Today’s post is part of a special series here on Planet Pailly called Sciency Words. Each week, we take a closer look at an interesting science or science-related term to help us all expand our scientific vocabularies together. Today’s word is:
If Pluto isn’t a planet, what is it? In 2006, the International Astronomy Union reclassified Pluto as a dwarf planet, but they considered other options as well. One idea was to classify Pluto and its largest moon Charon as binary planets.
The term “binary planets” comes by analogy with the term “binary stars,” which are stars that orbit each other. Proposed technical definitions of binary planets include:
- A pair of planetary bodies that orbit a point located somewhere between them (it’s not clear how close to the middle that point needs to be).
- A pair of planetary bodies co-orbiting a star that have close to the same mass (it’s not clear how similar their masses have to be).
Isaac Asimov, the grandmaster of science fiction and one of the greatest science communicators of his day, proposed his own definition for binary planets, or rather double planets, as he called them. Asimov’s definition was based on the gravitational attraction each planet had for the other.
In his books on science, Asimov applied the term double planet not only to Pluto and Charon but also to Earth and the Moon. After all, the Moon does exert a pretty strong gravitational pull on the Earth, arguably comparable to the gravitational pull the Earth exerts on the Moon.
Pluto and Charon have such an unusual relationship with each other that modern scientific literature often still calls them binary planets, even though the I.A.U. has rejected that terminology. Occasionally, the Earth/Moon system is also referred to this way.
The existence of two binary or almost binary planet systems in our own Solar System suggests that we may find other binary worlds orbiting distant stars. Binary habitable planets may even be possible. As this article from Discovery News suggests, civilizations on one or both planets might end up in “a fevered space race that would dwarf our space race of the 1960’s.”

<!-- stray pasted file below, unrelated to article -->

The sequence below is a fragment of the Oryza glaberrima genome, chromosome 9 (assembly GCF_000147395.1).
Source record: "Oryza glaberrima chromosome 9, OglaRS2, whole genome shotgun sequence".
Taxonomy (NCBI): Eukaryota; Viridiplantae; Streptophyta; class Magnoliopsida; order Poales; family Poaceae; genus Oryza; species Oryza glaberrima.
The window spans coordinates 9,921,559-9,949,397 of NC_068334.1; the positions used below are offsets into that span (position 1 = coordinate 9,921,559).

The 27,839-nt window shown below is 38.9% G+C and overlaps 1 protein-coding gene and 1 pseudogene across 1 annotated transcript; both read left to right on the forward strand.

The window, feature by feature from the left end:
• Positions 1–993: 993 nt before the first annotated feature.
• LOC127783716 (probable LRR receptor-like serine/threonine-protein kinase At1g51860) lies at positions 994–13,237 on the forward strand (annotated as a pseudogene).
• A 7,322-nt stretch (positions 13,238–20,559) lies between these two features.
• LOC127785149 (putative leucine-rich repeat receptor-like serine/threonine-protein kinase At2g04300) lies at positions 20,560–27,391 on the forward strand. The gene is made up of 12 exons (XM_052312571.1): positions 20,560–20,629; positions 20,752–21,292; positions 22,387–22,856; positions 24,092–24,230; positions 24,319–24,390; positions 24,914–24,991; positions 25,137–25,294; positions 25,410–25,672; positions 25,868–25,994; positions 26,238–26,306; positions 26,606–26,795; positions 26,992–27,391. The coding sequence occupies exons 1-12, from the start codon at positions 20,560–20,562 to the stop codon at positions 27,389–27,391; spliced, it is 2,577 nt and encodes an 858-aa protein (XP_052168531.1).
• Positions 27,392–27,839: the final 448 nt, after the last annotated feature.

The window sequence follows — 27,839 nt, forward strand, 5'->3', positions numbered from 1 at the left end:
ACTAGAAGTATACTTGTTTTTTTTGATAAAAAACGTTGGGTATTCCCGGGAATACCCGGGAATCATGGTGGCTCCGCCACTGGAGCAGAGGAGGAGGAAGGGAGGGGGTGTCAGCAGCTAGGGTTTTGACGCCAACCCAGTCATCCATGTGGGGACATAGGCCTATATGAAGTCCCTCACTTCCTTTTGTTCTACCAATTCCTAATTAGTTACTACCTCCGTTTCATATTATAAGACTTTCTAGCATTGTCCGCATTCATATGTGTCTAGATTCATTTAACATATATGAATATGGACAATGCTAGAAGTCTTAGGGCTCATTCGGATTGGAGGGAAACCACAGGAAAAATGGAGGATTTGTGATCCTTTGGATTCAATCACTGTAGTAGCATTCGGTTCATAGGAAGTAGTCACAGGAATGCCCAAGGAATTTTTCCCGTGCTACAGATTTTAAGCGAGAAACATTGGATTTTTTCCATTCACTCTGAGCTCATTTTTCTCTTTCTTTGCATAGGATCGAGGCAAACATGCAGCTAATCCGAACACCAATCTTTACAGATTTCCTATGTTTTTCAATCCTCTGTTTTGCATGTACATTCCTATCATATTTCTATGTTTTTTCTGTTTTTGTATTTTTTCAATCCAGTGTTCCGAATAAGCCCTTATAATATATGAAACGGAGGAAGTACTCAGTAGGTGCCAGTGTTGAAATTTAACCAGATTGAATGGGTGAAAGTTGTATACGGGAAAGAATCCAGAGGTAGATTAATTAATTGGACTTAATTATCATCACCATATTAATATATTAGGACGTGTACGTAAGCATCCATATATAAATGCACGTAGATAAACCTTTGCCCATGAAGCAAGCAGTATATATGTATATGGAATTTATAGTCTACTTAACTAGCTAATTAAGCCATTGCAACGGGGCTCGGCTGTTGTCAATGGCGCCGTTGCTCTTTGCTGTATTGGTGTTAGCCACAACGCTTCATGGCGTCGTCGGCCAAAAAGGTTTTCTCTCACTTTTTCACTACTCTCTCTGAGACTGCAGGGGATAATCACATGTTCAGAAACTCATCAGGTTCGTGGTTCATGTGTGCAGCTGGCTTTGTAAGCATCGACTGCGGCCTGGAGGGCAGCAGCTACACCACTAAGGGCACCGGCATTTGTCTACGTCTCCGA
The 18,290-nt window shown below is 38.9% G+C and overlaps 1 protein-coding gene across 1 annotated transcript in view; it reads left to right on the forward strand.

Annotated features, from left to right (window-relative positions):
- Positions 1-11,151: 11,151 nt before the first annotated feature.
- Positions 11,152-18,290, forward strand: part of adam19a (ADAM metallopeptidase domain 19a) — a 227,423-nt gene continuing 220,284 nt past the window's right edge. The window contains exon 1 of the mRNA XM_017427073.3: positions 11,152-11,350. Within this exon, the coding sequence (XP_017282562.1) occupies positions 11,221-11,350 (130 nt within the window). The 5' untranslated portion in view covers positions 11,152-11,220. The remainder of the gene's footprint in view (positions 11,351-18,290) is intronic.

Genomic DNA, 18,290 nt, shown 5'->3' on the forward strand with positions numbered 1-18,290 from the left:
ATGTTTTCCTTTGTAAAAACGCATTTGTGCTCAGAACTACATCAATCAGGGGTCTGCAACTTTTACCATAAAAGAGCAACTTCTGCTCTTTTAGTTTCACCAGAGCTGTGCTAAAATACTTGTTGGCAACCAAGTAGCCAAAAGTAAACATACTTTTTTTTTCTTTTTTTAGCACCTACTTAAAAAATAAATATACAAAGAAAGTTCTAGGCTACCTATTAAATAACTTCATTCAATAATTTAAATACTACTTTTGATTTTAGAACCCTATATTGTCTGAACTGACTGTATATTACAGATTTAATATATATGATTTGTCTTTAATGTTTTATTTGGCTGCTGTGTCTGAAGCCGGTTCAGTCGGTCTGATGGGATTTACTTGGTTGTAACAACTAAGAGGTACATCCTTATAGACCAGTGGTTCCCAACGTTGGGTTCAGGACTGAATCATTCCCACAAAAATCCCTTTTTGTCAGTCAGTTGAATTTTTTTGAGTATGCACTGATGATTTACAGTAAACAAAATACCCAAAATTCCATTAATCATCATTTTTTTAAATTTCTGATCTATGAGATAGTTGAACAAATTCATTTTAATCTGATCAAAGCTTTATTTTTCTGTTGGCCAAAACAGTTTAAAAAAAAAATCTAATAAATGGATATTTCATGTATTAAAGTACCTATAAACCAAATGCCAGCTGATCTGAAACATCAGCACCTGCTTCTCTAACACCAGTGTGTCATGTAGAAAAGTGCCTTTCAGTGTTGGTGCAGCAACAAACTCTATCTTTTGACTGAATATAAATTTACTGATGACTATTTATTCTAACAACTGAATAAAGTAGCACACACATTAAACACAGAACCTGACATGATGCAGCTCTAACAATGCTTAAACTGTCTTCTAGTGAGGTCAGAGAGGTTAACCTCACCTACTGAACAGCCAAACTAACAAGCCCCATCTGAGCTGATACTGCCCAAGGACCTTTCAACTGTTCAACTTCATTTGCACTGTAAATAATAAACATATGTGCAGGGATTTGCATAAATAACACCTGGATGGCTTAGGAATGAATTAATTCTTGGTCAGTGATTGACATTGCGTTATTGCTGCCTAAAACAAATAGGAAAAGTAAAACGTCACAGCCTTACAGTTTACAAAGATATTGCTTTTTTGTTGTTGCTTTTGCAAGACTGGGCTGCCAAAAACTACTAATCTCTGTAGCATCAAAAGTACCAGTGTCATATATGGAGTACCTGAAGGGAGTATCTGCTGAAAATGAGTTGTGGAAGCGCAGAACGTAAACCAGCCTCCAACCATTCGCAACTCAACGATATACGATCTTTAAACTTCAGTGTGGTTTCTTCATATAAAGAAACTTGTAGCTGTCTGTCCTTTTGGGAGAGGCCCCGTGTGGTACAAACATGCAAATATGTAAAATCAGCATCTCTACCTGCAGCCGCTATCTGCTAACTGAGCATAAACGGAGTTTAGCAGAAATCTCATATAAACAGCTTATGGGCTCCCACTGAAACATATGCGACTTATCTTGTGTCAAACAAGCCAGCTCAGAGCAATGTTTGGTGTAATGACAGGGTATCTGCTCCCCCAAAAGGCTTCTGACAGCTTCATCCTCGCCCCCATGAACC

At the very least, such a setting could offer loads of potential for a science fiction story.
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Today’s post is part of Pluto/Kuiper belt month for the 2015 Mission to the Solar System. Click here to learn more about this series.
9 thoughts on “Sciency Words: Binary Planets”
I’m your moon
You’re my moon
We go round and round
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As a teenager, I read ‘Earthblood’, a sci-fi novel by Keith Laumer where a far future protagonist is looking for Earth. When they find it, they call it a “double planet”, which threw me for a loop back then because I didn’t yet understand how large Earth’s moon is in comparison to the usual moon-planet relationship. (Although as I understand it, in the case of Earth, the center of gravity remains inside the Earth.)
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That’s my understanding as well. I suspect the whole double or binary planet concept will turn out to be far more relevant for other planets than our own.
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